1) While keeping media in the focus of his research, Gurri mostly holds the attitude of a political analyst. He considers media as an important or even decisive factor in the political process.
Here I see a point for a methodological discussion. The new information sphere is not just an agglomeration, an ensemble of tools, new and old. It’s an environment that exists and evolves according to its own laws. This environment tends to suck in everything around that needs to find expression. In my ecological approach to understanding media, I maintain that the media environment seizes the political rather than is used by the political.
Gurri has researched the ways in which the Fifth Wave influences politics. But at some point, with growing social media proliferation, media ceases to be just a factor of the political process. Quite opposite, political processes become internal parts of the media environment.
In my opinion, the evolution of social media from containing just idle talks to enabling political activity unavoidable. For the sake of obtaining a response, people start to express themselves on the Internet in the best way they can. Filters for the shared conversation emerge (I have called these filters the Viral Editor), which inevitably lead, sooner or later, to politically charged Internet conversations and then to social activity by the “former audience” (the term coined by Dan Gilmor; Gilmor, 2004, Chapter 7). This is not the political process in the conventional sense, this is purely the media process as seen from an ecological perspective.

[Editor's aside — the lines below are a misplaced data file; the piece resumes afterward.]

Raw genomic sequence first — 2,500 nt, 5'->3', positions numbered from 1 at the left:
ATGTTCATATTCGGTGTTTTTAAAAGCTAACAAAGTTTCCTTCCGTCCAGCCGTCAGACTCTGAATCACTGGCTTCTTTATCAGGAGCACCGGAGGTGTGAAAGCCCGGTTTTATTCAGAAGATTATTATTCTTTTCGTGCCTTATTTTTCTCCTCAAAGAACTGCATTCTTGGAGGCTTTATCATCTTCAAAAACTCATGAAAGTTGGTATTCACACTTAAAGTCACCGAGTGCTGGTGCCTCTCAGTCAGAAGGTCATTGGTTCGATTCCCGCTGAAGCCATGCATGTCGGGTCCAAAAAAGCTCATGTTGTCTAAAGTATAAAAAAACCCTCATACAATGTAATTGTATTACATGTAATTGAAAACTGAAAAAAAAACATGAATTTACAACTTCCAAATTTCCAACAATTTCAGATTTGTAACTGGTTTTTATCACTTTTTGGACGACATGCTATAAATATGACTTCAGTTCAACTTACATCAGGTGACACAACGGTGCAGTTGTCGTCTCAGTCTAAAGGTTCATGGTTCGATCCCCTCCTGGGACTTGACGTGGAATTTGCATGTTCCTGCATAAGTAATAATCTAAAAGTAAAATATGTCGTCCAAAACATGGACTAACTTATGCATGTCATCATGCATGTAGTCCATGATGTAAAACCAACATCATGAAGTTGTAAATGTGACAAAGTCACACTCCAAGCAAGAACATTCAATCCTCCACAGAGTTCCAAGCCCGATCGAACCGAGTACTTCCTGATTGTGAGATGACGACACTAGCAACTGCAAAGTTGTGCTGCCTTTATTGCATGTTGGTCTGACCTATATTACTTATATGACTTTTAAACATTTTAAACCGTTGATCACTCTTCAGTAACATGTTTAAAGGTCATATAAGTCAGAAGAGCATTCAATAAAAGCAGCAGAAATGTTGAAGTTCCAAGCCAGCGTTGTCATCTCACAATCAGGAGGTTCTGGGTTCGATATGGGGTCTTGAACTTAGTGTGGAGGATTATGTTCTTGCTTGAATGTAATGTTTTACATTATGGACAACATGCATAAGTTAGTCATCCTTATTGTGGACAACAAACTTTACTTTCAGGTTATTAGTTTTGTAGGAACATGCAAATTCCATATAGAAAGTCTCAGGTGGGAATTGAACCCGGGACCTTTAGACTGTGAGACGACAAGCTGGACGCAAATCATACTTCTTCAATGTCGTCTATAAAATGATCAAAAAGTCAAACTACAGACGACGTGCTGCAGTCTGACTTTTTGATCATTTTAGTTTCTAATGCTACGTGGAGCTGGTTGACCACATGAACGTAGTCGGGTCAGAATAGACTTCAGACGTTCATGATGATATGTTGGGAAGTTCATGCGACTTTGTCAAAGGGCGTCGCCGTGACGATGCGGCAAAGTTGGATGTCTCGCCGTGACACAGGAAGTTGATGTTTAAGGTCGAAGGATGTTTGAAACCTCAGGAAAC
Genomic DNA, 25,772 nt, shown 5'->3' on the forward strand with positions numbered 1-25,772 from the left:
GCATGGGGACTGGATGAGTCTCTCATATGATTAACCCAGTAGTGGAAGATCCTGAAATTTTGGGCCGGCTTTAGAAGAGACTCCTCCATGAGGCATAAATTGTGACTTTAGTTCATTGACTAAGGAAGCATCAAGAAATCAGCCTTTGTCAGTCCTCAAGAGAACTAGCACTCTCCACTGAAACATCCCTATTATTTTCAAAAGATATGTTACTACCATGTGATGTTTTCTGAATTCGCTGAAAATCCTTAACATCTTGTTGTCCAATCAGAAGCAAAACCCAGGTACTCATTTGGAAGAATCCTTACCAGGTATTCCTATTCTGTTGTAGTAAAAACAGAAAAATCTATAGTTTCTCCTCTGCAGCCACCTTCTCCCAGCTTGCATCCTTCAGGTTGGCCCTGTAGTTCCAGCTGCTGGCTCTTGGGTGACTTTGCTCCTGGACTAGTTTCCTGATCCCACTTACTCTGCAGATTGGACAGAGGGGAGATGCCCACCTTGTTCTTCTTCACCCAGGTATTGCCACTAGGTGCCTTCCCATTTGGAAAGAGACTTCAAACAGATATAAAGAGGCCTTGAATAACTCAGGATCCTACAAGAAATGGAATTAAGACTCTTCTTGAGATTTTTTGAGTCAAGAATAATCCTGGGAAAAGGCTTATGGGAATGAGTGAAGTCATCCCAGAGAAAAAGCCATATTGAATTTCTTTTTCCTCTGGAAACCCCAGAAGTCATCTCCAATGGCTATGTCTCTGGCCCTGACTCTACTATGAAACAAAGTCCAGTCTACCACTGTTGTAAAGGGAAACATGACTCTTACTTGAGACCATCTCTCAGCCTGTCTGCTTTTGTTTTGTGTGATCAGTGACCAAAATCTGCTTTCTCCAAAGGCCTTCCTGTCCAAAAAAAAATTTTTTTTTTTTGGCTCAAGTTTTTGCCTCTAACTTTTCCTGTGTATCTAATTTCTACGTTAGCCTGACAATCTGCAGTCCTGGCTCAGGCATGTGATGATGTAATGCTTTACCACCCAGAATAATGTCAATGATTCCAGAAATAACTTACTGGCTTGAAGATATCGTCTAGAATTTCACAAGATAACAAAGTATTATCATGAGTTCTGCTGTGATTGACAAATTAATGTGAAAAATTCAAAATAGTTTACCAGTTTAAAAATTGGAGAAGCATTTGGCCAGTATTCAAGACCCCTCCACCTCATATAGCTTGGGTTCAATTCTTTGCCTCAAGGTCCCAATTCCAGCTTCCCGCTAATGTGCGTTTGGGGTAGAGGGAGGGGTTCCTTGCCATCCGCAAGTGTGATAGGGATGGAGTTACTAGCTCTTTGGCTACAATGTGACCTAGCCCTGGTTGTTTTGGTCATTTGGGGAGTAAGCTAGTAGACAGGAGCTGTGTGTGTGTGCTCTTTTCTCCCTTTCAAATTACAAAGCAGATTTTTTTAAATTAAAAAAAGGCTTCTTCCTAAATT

The events discussed by Gurri demonstrate this point. For example, the Iranian blogosphere, Blogistan, appeared just because the Iranian “Blogfather,” Hoder, had adapted software for the Farsi script. Blogistan started with “trivial personal diaries” (Gurri, 2014, KL 288) and resulted in street protests. I describe the same process in the Russian blogosphere, Runet, in my book. (Gurri does not cover the Russian protests, which occurred in 2011-2012). The politicization of the social media environment is inevitable and unfolds under its own logic, the logic of emancipated authorship. (Here is another example of how close our respective positions are: Gurri writes about “the practical political consequences of giving ordinary people the means of public expression.” (Gurri, 2014, KL 654)).